SketchFlow was designed to enable you to rapidly create and iterate on application prototypes. Initially concentrating on the flow of the application UI you then bring the prototype to life through the use of sketch styled controls, easy to use transitions, sample data binding and if needed by utilizing the full power of Blend 3. SketchFlow isn’t only about rapidly creating prototypes, it also enables you to effectively present your prototypes and ideas to clients for effective review and feedback.
Behaviors allow you to add interactivity to your applications without writing code. Behaviors can add interactivity as simple as navigating from one screen to another through to more complex scenarios such as adding hit testing or physics. Developers can easily write new Behaviors that can be utilized and tweaked by a designer during the design cycle without writing any additional code.
This all sounds wonderful! But once the initial buzz and excitement of seeing a new feature has died down what next?
What do you do? How do you get started and become productive quickly?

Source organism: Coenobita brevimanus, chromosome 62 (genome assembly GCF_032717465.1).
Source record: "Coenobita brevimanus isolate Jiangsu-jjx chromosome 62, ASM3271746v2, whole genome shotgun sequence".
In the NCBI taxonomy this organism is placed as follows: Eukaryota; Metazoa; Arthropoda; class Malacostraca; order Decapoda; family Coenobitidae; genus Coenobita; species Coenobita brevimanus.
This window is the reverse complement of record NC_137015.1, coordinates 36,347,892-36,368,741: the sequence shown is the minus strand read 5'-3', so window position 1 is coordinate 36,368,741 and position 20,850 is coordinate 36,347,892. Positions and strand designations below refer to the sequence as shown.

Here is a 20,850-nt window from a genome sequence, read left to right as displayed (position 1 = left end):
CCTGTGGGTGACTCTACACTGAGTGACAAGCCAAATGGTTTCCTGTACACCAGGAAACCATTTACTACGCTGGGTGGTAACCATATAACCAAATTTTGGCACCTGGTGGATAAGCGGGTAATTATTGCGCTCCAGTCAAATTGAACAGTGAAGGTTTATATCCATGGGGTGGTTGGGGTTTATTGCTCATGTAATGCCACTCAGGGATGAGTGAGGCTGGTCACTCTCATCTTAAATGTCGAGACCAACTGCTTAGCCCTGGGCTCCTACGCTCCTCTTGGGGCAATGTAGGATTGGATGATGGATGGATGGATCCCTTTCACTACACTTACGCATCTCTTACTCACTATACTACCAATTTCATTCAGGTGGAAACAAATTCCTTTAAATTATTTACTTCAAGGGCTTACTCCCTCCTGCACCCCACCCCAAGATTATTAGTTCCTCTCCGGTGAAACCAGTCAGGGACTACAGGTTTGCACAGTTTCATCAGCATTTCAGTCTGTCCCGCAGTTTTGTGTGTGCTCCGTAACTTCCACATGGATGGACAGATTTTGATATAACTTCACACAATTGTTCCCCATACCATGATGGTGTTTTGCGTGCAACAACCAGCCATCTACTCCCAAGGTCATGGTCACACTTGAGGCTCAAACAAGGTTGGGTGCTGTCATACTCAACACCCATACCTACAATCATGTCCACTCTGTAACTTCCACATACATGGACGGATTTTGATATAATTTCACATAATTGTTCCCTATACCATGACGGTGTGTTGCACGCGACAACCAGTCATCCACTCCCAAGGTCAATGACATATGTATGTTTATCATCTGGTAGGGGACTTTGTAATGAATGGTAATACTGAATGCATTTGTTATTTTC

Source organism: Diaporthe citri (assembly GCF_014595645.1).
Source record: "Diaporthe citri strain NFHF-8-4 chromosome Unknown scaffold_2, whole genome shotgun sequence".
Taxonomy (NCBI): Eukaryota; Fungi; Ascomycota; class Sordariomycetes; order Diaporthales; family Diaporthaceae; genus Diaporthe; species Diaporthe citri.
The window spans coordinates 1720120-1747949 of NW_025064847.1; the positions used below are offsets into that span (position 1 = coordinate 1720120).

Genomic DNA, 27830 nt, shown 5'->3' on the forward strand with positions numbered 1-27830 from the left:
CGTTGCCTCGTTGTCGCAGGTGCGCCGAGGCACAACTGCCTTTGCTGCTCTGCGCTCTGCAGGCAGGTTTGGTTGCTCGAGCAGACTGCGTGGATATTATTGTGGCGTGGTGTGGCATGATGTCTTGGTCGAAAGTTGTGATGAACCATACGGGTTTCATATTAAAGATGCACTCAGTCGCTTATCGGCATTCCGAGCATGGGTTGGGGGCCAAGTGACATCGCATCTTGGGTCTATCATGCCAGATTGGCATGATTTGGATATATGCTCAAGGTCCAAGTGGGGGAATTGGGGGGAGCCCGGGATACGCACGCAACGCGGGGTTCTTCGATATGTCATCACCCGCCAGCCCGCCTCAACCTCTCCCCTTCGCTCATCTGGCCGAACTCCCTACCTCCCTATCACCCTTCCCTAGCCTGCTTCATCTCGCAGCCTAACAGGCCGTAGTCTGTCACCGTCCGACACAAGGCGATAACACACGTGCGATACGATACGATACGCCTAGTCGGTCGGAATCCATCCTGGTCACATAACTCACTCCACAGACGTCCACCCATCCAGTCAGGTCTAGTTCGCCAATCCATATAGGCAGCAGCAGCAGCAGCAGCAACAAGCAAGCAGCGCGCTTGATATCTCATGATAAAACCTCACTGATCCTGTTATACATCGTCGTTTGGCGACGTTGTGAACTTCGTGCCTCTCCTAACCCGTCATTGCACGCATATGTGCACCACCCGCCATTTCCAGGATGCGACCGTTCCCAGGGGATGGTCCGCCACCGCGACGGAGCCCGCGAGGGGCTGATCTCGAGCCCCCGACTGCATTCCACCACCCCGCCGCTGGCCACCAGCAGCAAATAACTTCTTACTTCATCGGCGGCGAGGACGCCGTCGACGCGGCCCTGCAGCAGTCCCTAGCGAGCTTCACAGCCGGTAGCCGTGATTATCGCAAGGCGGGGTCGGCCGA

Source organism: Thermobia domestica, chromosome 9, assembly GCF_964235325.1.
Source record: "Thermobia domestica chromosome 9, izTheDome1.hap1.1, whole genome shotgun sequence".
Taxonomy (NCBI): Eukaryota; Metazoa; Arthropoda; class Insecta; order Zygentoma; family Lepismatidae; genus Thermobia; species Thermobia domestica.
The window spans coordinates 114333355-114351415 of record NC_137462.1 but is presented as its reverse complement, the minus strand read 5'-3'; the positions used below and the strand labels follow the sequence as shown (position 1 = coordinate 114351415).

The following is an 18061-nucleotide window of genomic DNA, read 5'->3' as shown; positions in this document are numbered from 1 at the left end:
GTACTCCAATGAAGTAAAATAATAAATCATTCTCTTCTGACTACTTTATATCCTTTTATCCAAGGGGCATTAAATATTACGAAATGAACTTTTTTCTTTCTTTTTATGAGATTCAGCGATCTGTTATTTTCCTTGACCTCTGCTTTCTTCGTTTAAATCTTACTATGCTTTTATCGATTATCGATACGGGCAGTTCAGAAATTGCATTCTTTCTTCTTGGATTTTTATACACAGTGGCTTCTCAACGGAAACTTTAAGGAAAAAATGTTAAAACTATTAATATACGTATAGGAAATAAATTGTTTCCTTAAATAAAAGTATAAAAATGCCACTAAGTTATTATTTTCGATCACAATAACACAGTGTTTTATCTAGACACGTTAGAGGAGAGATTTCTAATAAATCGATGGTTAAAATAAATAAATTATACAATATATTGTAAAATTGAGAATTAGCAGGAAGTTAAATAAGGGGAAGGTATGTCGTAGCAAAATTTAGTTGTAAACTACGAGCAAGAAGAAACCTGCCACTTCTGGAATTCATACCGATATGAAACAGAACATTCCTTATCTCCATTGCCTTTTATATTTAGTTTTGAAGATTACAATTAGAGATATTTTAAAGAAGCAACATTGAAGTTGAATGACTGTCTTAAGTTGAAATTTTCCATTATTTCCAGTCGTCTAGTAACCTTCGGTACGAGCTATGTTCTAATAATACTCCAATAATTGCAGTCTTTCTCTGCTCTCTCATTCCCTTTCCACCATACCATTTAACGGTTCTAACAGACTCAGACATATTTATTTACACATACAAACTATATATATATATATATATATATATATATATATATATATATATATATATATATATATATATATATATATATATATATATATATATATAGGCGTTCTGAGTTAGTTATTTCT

The good news is that help is here. We have a series of Starter Kits designed to kick start your knowledge and enable you get the most out of Expression Blend 3 quickly and efficiently. The first two kits as you may have guessed are focused on SketchFlow and Behaviors.
Each starter kit consists of a series of videos with an accompanying guide and files designed to intro you to the key benefits and working practices of each feature.
The Start Kits are available here: http://expression.microsoft.com/en-us/cc184875.aspx#ExpressionBlendStarterKits
A good resource for SketchFlow once you’ve completed the Starter Kits is Christian Schormann’s Blog and for Behaviors visit Kirupa’s Blog where he has a series of posts looking at how to leverage the power of Behaviors further.